“The last one was on 24 December. We have suffered through a week when there were six. We’ve even had a six-year-old boy. . . ,” says Avatupa Karai, and he makes the gesture of a noose.
Karai is talking about “the suicides”. His people, the Kaiowa-Guarani, squeezed on to a tiny piece of land in the south of Brazil, are killing themselves in phenomenal numbers.
One hundred and four teenagers have shot, poisoned or hanged themselves in a community of just 3600 people in the last 18 years – probably the highest ratio of any community in the world and certainly unequalled in South America.
Karai, 23, dressed in T-shirt, jeans and a straw hat sits back on an old armchair in the shade of a palm and takes another sip of the traditional herbal drink terere.
“Why is there this size of suicides? Because we don’t have enough space. We don’t have freedom like we used to have. That is why we are now struggling,” he says.
Seeing the implosion of the younger generation, the village elders decided to organise and take back their traditional land.
On 22 December 2003, armed with bows and arrows and with their faces painted as warriors 3000 Indians “repossessed” 9000 neighbouring hectares.
And this is where they remain. It has been a tense two-month standoff with the farmers who have been ejected from the land in Japora County in the west state of Mato Grosso do Sul.
Police and the army keep the
farmers and Indians apart
“The documentation of this area as Indian land has been in the hands of the authorities for more than four years,” says Karai, who explained that they felt they could not wait any longer. “If we don’t protest, if we don’t organise, if we don’t take our land nothing will happen,” he says.
The oldest man in the community, Tupa, emerges from his hut. Blind and frail, his daughter helps him to sit. He thinks he is 95, and his memory is a living testimony to the rights to the land.
“We were 30 families in [the biggest farm] Sao Jorge, the cemetery was there. Everything was mate [a popular herb, which gives a caffeine-like high]. And the government did business with the mate and we began to go out of the area because of the revenue.
“We lived much happier then than we do now. There was fishing, swimming, hunting. We had rice, beans, corn, potatoes, bananas, pineapples. There was no contact with the brancos [whites],” he says.
Tupa remembers that he was moved off the land he calls Yvy Katu when he was already married and had had eight children.
Moved off: Tupa, 95, sits in front
of his family
There were only 600 Guarani in the area then on around 9000 hectares of land, compared to 3600 now on just 1740 hectares in the reserve of Aldea Porto Lindo by the Paraguayan border.
“I was very happy when people organised to go back on the land. During my life, I have waited for us to repossess our land. I want to be close to the river again to fish,” he says.
After more than a month Brazil’s Indian agency, FUNAI, finally brokered a deal that would leave the Indians on the three biggest farms for a term of six months while their claims were considered, so long as they left another 11 smaller ones.
The Brazilian government inaugurated the “permanent dialogue table” for Indian issues on 12 February, and leaders called on the state to move rapidly in resolving disputed territories.
The situation in Japora is the most serious conflict but invasions are happening too in other parts of the south and in the Amazonian states to the north.
Across the bridge, guarded by federal police and the army, with sub-machine guns at the ready, the farmers are holding a demonstration. The last time one was held the two sides clashed, leaving a 14-year-old Indian, Odeir Martins, with a bullet wound to his head.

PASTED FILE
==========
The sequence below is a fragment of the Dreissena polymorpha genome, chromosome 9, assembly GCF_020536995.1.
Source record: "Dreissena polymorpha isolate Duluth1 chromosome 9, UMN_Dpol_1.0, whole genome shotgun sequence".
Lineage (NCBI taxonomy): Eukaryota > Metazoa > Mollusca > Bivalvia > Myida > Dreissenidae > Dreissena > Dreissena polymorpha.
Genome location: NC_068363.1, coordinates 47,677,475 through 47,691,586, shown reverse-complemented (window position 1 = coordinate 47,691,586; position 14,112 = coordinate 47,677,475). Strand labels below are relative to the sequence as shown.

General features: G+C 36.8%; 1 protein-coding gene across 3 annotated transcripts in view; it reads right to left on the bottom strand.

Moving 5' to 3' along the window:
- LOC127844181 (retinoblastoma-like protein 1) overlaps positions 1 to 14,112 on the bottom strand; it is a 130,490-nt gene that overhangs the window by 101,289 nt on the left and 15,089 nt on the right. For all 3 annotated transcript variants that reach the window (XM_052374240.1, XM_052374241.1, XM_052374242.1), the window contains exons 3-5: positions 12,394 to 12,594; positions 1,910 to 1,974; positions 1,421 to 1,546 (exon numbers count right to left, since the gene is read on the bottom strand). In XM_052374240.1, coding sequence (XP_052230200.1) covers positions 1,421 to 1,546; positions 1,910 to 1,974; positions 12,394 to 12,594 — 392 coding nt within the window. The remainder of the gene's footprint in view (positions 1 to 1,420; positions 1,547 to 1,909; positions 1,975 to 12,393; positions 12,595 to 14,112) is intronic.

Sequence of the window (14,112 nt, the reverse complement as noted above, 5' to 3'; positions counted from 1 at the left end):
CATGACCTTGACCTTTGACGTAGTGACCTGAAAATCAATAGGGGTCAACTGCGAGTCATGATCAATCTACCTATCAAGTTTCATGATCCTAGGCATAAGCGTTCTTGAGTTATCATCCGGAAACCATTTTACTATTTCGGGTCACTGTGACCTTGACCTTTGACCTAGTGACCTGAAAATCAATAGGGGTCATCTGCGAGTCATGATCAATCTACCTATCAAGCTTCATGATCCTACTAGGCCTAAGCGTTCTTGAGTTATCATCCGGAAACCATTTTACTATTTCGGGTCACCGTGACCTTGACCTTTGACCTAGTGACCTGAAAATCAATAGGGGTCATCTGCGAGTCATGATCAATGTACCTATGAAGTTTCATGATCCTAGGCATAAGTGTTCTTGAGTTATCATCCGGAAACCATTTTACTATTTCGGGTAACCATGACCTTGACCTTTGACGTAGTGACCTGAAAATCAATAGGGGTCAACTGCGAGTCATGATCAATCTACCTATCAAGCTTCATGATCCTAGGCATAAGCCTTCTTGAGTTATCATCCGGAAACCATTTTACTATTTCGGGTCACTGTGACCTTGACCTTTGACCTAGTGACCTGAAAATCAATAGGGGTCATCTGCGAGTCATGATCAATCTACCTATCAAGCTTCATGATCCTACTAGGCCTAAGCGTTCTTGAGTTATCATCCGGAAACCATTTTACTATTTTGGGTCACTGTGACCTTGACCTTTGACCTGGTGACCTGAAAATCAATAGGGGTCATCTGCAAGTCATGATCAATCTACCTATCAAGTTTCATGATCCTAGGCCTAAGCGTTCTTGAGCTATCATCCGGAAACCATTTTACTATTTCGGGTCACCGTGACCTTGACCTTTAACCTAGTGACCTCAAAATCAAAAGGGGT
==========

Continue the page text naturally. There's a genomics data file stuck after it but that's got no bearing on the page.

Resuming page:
One farmer is looking through his binoculars at the Indians camped in tents on his land and exclaims that they are carrying his sofa out of his house.
Thousands of farmers have come to attend the demonstration to demand an immediate return to the land. They make a human chain to spell paz (peace) for the local media before huddling in a tight group to decide whether they should take direct action and storm the bridge. It is decided against.
“Our land was invaded by Indians who took our house without any rights, leaving us just with the clothes on our backs,” says Moacir Marques Rosa, who has travelled to today’s demonstration from another area, Dois Irmaos do Buriti, which was taken over in February 2002.
“My father is ill, my mother is ill of stress, of nerves. It took us 20 years to build up that farm, 20 years, sweating, night and day, up on the tractor, all kinds of labour.
A sign on repossessed land reads:
Entrance prohibited for Indians
"And suddenly, we’ve lost it all. The police guard the Indians, the president of the republic doesn’t say whether it’s A or it’s B regarding the Indians. We don’t have a way out. We have lost our hope,” he says, with tears in his eyes.
Farmer’s leader Leo Brito, of Famasul, says Indians in Brazil already have enough land. “They have 102,000,000 hectares for 300,000 Indians,” he says.
But the issue is not as polarised as it first seems. Many farmers refuse to blame the Indians, and agree that the land is theirs.
“The responsibility of all this is not the Indians. It’s the government, it’s not possible for us to pay for this,” says Rosa, who faces losing his farm worth $700,000.
Under the 1988 Brazilian constitution, there would be no compensation for the farmers if the land is demarcated as a reservation.
The impasse has led to escalating bloodshed.
Just this week, in the occupied Sao Jorge farm in Japora, Indian Dercio Lemes was hospitalised because of a shot in the chest. Meanwhile, in the southeastern state of Santa Caterina, farmers' leader Ulisses Sefanini was shot and killed in a confrontation with Indians.
“But we will not stop this struggle until the end. Nobody will leave. We will leave dead or stay on the land. That is already the decision of the community,” says Karai.